Latin language revived through course on Roman satire

This spring, a group of Tulane students worked to revive a Latin club at a local elementary school as part of their Roman Satire service-learning course.

The club, originally established at the Lafayette Academy Charter School by a previous service-learning Latin class, had a goal “to introduce Latin and Roman history to young students who would otherwise not have the opportunity to be exposed to it,” said Tulane classical studies professor Mallory Monaco Caterine, who instructs the course.

The club is based on the Paideia Institute’s Aequora curriculum, which teaches fourth- through sixth-graders Latin language, Roman mythology and Roman culture. Monaco Caterine was inspired to start an Aequora site as part of a service-learning program by Samantha (Sami) Morris, a 2018 Tulane School of Liberal Arts graduate and Latin major.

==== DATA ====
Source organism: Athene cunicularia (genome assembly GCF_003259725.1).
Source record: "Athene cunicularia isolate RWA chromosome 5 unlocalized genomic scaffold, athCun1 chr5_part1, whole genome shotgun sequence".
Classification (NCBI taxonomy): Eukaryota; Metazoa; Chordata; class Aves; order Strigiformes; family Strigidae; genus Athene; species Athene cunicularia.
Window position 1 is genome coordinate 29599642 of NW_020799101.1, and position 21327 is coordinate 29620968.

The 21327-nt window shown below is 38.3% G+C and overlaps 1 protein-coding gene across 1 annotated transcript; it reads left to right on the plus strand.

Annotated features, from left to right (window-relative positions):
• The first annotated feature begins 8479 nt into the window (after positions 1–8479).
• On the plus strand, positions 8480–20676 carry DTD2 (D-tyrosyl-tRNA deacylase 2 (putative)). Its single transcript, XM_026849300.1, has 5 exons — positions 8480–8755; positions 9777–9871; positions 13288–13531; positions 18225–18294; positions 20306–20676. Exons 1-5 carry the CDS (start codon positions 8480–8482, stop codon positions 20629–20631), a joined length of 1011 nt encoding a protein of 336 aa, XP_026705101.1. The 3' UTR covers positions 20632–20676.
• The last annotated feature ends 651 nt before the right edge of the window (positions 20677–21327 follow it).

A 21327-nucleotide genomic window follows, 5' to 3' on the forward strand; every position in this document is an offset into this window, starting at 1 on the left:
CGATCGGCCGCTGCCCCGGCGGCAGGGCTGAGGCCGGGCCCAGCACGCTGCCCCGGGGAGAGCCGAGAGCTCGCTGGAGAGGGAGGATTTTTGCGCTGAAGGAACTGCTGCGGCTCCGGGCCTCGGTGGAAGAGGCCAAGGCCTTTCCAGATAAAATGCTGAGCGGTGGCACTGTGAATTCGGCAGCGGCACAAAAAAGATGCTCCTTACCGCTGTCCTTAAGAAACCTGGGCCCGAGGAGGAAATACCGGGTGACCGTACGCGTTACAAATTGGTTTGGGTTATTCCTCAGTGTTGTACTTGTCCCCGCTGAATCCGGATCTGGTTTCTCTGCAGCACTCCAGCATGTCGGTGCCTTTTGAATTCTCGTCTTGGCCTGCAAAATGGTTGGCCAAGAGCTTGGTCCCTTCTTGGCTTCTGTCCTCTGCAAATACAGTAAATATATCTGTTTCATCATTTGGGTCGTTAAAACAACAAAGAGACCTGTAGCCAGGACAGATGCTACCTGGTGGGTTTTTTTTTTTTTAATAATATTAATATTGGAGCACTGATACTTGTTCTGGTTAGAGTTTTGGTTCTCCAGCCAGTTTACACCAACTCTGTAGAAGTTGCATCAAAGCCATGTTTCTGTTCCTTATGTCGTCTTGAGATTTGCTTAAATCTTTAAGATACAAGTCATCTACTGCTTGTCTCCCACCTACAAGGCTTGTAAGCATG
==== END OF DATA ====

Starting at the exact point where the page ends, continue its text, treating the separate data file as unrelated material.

“Six Tulane students participated in the project this spring and they were responsible for determining what material they would present each session, which activities they would lead and the preparation of any necessary classroom materials,” said Monaco Caterine.

Tulane students from these service-learning courses have gone on to assist at another Aequora Latin site at the Nyansa Classical Community, an after-school and summer program for children ages 4 to 12. Here, children participate in age-appropriate programming about Roman culture. Monaco Caterine encourages any students or faculty interested in working with an Aequora site, but unable to take an associated service-learning course, to volunteer here.

The program attempts to get the school-age students “excited about learning for its own sake,” said Monaco Caterine. “On top of that, it builds Tulane students’ confidence in their own Latin training, and it gives them the opportunity to run a classroom.”